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Rainer Hersch is both a musician and a comedian, and has performed on every major stage in Britain and abroad. Starting his career in management of musical arts organizations he slowly found his true calling while moonlighting as a stand-up comedian on the side. He has since had success both with his live shows and TV appearances around the world.
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Rainer has a passion for comedy and classical music which started at an early age. While still a schoolboy in Kingston-upon-Thames he developed a keen interest in Monty Python. Using the school’s video machine he recorded their TV shows and would show them to his friends the following day at school.
He started off playing the clarinet at an early age but was drawn to the piano which he started studying properly from the age of 14. He developed an obsession with piano music and, ultimately, organized a school concert society single-handed – presenting performances by Barry Douglas, later a winner of the Tchaikovsky piano competition, amongst others.
ECONOMICS – NOT MUSIC
Rainer decided to study economics at university, with the experience of his school concert society and an ambition of a career as an impresario. During his spare time he continued to write and direct student revues as well as continue his piano studies – principally with Norma Fisher but also in masterclasses with Martino Tirimo and Gwenneth Pryor. He has since also studied conducting privately with various teachers and in masterclasses – most recently at the Royal Academy of Music with János Fürst and Blackheath Conservatory with Denise Ham.
A CAREER IN COMEDY
Rainer’s working life began in the management of musical arts organizations. However unknown to his employers, he soon began doing stand-up on the London cabaret circuit. The initial short, unpaid slots in small clubs led to longer, paid appearances, which eventually led to a parallel career. Rainer slowly realized this was his true calling and thus gave up his last job with a title in 1992 to enter the uncertain world of professional comedy.
Combining his skills as a stand-up with his music he produced ‘All Classical Music Explained’ (ACME) – a simple and stupid approach to the difficult subjects “How to play instruments without practicing”; “Why is organ music so boring?” and “What do conductors actually do?” The result proved an immediate hit with all kinds of audiences. In a 55 date tour across three continents, the show attracted rave reviews.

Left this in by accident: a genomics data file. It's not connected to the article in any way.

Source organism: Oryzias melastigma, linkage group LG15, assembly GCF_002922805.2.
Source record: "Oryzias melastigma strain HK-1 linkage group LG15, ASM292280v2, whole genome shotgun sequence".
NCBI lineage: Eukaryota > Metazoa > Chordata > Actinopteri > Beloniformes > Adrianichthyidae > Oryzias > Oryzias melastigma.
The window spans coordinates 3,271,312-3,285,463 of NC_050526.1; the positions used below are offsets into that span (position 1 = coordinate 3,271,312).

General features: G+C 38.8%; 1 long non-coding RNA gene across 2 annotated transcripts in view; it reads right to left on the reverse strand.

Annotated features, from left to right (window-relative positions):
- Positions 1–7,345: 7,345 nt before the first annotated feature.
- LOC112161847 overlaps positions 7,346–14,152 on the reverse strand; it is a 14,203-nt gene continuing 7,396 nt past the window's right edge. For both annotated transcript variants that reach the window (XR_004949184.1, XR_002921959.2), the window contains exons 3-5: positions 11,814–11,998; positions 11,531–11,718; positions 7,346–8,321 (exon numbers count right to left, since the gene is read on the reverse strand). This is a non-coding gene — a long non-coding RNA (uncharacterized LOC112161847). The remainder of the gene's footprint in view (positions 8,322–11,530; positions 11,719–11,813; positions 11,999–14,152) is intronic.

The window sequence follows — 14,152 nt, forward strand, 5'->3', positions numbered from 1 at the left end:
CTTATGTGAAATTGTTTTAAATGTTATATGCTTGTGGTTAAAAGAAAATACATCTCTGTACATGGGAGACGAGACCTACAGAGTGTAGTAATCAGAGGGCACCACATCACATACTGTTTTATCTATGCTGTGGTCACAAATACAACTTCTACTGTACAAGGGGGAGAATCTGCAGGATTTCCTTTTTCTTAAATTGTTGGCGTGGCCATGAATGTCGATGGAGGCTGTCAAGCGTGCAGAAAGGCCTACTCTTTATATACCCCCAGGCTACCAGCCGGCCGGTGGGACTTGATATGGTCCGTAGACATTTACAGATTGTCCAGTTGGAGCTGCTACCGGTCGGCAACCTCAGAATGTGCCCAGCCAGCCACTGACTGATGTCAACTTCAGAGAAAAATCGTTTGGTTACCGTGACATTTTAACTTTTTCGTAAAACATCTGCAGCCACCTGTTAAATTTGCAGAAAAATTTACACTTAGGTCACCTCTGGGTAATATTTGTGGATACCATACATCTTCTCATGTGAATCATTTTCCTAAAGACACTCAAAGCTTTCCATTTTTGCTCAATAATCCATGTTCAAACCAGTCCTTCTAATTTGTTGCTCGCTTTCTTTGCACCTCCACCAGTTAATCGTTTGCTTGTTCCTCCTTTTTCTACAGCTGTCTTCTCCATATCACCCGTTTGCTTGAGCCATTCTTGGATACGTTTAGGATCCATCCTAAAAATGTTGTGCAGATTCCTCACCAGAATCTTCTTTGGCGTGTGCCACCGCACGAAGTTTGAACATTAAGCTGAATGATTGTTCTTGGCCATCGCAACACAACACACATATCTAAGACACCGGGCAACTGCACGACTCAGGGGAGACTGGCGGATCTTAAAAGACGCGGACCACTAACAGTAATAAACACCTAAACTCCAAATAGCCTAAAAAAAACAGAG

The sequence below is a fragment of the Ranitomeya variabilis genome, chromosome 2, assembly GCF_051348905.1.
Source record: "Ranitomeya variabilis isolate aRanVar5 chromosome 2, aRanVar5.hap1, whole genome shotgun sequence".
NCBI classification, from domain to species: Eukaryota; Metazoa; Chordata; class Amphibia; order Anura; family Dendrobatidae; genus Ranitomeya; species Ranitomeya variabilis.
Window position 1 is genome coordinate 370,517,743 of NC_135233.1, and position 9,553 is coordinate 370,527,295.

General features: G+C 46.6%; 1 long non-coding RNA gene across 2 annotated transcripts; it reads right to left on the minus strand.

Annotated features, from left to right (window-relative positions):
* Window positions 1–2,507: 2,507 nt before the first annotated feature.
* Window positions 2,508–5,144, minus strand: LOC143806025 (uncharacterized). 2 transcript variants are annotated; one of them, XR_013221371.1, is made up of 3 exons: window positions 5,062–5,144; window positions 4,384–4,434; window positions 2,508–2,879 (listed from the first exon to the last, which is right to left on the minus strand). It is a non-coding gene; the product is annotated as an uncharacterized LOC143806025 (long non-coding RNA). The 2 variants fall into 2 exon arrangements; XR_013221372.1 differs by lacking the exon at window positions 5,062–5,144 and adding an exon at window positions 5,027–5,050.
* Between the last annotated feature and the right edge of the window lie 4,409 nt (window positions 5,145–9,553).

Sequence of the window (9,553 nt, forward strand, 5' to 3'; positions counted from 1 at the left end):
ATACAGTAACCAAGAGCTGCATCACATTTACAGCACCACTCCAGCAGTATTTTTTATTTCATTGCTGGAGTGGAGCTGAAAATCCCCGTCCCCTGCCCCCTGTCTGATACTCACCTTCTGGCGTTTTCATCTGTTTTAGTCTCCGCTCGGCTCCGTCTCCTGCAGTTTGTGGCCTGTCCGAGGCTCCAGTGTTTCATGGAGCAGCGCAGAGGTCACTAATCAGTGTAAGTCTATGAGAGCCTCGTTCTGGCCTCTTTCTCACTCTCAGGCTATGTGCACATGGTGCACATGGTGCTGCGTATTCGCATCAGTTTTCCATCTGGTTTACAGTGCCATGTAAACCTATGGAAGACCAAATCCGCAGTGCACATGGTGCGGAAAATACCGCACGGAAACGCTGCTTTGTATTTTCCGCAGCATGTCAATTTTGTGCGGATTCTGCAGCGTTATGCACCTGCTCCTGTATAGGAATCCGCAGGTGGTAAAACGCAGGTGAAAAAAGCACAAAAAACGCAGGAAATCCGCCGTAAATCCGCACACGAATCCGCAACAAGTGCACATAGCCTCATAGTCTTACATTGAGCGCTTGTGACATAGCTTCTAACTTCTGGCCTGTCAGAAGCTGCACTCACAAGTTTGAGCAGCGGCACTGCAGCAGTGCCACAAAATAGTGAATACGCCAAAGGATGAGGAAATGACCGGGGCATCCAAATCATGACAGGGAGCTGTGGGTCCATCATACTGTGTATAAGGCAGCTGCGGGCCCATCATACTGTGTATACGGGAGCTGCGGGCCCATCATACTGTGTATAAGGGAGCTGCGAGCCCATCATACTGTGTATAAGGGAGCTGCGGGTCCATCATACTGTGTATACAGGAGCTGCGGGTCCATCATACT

“Not since Victor Borge has a musician-comic raised the roof with such continuous laughter” (The Post, Eastern Cape, South Africa July 1996).
Having found his voice, the sequel to All Classical Music Explained: ‘ACME: The Masterclass’ built on the success and two years later Rainer developed the idea further using a seven piece orchestra ‘The Rainer Hersch Philharmonic’ which he conducts and uses to corrupt the classics in his own arrangements.
He has since used this experience to present full comedy programs with many orchestras around the world including the Philharmonia Orchestra, the City of Birmingham Symphony Orchestra and the St Petersburg Philharmonic – with whom he appeared in the Grand Hall of the Philharmonic, one of the great Soviet era concert halls.
Rainer has hosted and conducted two gala comedy concerts in support of Comic Relief – one at the Royal Festival Hall in London and one at Bridgewater Hall in Manchester. His guests were some of the great names in classical music including Alfred Brendel, Nicola Benedetti, Piers Lane, Dame Evelyn Glennie, Paul Lewis, and the Philharmonia Orchestra. The London concert was broadcast on BBC Radio 3 and filmed by BBC Interactive.
On TV Rainer has made guest appearances on many programs including ‘Face The Music 2007’ (BBC4), ‘How Do They Do That?’ (ITV 1) and many more.
Rainer’s current solo shows are: ‘All Classical Music Explained’; ‘Organtastic!’; ‘Rainer Hersch’s Victor Borge’’ and ‘Mozart: Ze Komplete Hystery’. He also has three programmes for full orchestra: ‘All Classical Music Explained’ (an orchestral version), ‘At Last! The 1977 New Year’s Day Concert’ and ‘The Last Night of the Proms…Ever’.
Variable. Anything from 20 minutes to 90 minutes plus interval.
In one act: Total playing time 75 “. In two acts: Total playing time 1’35” (first half 50″, second half 45″).
(2 hours approx – shorter if required). All the music for the arrangements is provided by Rainer.
LENGTH (RAINER HERSCH PHILHARMONIC):
Variable. Anything from 20 minutes to 2 hours including interval.
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